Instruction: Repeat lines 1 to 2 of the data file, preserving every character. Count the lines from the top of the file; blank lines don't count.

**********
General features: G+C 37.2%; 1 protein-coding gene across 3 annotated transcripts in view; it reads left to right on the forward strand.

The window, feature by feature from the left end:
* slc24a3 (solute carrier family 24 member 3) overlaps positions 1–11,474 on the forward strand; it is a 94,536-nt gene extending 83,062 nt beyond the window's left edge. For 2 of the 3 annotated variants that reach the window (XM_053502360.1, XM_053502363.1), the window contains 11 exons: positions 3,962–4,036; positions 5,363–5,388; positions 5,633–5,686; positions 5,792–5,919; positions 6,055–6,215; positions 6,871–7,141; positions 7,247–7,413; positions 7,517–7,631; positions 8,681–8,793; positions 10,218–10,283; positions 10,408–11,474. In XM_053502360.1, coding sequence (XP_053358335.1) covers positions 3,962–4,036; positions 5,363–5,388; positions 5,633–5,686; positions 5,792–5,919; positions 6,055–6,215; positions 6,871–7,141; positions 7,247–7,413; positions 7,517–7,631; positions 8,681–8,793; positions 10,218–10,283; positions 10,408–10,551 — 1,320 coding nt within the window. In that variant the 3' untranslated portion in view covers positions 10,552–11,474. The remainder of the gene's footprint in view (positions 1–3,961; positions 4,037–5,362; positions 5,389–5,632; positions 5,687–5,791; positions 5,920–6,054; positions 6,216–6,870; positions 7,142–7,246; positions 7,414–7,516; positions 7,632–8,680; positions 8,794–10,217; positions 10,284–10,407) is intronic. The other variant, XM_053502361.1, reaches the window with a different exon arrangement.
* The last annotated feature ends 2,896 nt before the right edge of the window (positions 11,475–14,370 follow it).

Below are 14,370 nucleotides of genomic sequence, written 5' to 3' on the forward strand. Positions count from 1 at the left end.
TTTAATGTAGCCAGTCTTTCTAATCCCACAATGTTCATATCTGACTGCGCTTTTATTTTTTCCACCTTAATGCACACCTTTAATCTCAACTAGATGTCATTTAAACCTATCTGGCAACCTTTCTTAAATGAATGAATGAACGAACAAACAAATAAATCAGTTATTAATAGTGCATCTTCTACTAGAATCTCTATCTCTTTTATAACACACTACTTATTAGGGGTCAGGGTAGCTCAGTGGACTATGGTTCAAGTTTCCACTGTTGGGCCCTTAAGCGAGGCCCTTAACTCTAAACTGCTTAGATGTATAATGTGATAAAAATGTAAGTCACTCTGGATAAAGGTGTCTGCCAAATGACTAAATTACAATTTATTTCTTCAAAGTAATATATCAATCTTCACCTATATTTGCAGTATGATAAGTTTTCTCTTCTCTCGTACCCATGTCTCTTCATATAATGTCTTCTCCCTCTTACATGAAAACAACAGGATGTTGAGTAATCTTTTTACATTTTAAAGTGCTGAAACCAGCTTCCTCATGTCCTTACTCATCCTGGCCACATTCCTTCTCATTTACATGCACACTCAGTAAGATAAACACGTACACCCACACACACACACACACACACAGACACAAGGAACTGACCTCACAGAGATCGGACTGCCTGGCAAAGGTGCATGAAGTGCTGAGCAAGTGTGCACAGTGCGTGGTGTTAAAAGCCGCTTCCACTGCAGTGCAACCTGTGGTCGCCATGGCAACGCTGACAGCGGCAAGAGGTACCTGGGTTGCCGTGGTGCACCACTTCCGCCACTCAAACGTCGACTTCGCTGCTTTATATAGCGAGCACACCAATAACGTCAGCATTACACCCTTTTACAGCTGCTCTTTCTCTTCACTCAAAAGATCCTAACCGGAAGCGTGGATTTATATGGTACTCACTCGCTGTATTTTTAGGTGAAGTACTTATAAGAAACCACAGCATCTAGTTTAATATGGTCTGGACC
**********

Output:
General features: G+C 37.2%; 1 protein-coding gene across 3 annotated transcripts in view; it reads left to right on the forward strand.

The window, feature by feature from the left end: